While democratization will bring many public goods to a society, it may also bring with it a public ill: conflict.
When moving from an authoritarian government to a democratic one, new political actors are allowed to operate in new political arenas. They may not accept loss as legitimate, and so may launch a violent campaign to reverse the result of a democratic vote. Yet, the question as framed raises two further questions: what do we mean by the state being “weak” and would a strong autocracy ever willingly democratize? By answering these, we can begin a fuller investigation into the risks of democratization. It is worth noting here that we will only be concerned by peaceful democratization programs initiated by the state. A violent overthrow of an authoritarian government is already a conflict, and is thus outside the scope of the question.
We first need to clarify what we mean by a “strong” or “weak” state. In traditional realist international relations literature, strength is measured primarily through military power: the stronger a state’s military, the stronger the state (Mearshimer, 2001). For those of a liberal persuasion, the strength of a state is inherently tied to its justification for existing (Simmons, 2001). For democrats, a state’s strength is dependent upon its popular legitimacy; an illegitimate government is definitionally weak (Henry, 1775). None of these definitions, though, get to the heart of state strength. What they lack is an explicit acknowledgement that a state’s strength lies in its ability to extract natural, human, industrial, and financial resources (Holsti, 1996). For our definition, a state is strong when it commands the loyalty of the population, is able to extract needed resources from its territory and people, and is able to maintain a monopoly on the legitimate use of force.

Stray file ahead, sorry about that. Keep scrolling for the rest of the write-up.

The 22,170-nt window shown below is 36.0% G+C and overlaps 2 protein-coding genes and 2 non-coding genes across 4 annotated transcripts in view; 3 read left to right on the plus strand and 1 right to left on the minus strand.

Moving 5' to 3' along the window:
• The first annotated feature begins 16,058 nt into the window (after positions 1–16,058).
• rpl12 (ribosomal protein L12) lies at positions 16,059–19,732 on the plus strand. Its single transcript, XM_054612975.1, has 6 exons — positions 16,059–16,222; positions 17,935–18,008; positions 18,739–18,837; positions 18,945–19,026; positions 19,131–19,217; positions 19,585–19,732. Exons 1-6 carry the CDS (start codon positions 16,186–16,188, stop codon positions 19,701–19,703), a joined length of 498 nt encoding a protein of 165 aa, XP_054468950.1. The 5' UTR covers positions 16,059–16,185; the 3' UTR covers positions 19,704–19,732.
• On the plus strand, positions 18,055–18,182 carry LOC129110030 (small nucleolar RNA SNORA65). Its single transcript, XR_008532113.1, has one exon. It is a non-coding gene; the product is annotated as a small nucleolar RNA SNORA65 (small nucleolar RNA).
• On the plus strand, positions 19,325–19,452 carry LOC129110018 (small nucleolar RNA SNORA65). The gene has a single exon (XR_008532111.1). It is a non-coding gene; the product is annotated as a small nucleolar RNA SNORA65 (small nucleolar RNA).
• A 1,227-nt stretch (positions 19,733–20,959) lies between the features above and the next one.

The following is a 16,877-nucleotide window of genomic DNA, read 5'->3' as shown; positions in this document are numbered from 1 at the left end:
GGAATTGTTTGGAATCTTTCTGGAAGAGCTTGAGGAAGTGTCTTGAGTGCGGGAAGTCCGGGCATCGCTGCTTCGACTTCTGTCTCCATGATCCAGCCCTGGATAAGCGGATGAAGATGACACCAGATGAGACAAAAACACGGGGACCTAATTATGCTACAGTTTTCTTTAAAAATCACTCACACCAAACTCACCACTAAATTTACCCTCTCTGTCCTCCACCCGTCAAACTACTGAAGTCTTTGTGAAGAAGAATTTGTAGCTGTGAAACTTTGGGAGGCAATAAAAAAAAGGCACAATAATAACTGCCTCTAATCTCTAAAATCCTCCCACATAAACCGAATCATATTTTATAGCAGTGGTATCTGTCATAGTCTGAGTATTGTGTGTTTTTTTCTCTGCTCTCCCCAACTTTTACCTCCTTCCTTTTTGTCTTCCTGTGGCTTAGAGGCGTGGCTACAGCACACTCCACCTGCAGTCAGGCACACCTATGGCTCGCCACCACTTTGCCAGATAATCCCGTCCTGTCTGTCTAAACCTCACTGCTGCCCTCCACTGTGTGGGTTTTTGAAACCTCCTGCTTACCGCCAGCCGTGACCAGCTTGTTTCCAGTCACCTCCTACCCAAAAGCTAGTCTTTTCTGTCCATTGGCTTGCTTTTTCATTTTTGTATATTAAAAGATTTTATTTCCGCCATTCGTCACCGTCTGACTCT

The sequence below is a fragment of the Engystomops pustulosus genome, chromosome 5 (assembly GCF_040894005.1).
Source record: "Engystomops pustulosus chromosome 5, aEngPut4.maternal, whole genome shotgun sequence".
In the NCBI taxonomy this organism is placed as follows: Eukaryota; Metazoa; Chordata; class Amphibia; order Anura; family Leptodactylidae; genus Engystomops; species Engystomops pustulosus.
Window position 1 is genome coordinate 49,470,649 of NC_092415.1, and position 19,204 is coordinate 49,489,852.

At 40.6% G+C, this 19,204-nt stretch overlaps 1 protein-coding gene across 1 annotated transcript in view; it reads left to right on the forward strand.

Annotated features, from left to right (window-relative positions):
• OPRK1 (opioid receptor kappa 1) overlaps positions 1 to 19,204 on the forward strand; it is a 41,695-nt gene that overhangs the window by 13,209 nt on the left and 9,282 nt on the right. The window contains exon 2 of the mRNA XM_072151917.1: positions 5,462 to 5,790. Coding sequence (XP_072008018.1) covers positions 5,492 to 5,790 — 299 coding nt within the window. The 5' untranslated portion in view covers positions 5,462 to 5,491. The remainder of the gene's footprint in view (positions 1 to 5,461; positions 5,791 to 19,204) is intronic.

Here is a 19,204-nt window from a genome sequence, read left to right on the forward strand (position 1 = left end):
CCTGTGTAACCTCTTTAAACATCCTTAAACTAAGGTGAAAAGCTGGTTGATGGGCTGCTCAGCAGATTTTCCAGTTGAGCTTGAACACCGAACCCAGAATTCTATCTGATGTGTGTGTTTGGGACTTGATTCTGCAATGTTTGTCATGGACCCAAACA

Using this definition, we next need to ask if a strong autocracy would even embark on a democratization program. To answer, we simply need to look at when democratization reforms occur in autocratic societies. They do not happen when the state commands the loyalty of its people, or when it is able to meet its resource needs, or when it is still considered to have a monopoly on violence. Instead, reforms happen when the regime fails in one or all of these respects. The question for autocrats is how to maintain power while implementing enough reforms to once again fulfill the definition of a strong state (Huntington, 1968). “The king’s dilemma” often results in halfway reforms of “opening” and not full on democratization, as was seen in the USSR and China. What is important to note is that there is no dilemma if the state is already strong. So we can say that no, a strong autocracy will not engage in a democratization program.
This leads us to conclude that peaceful democratization will only occur if the autocratic state is already weak. As such, we can reform the original prompt into: Democratization will create a risk of conflict and violence. To answer this revised prompt, we need to look at what democratization does to an autocratic state. . .
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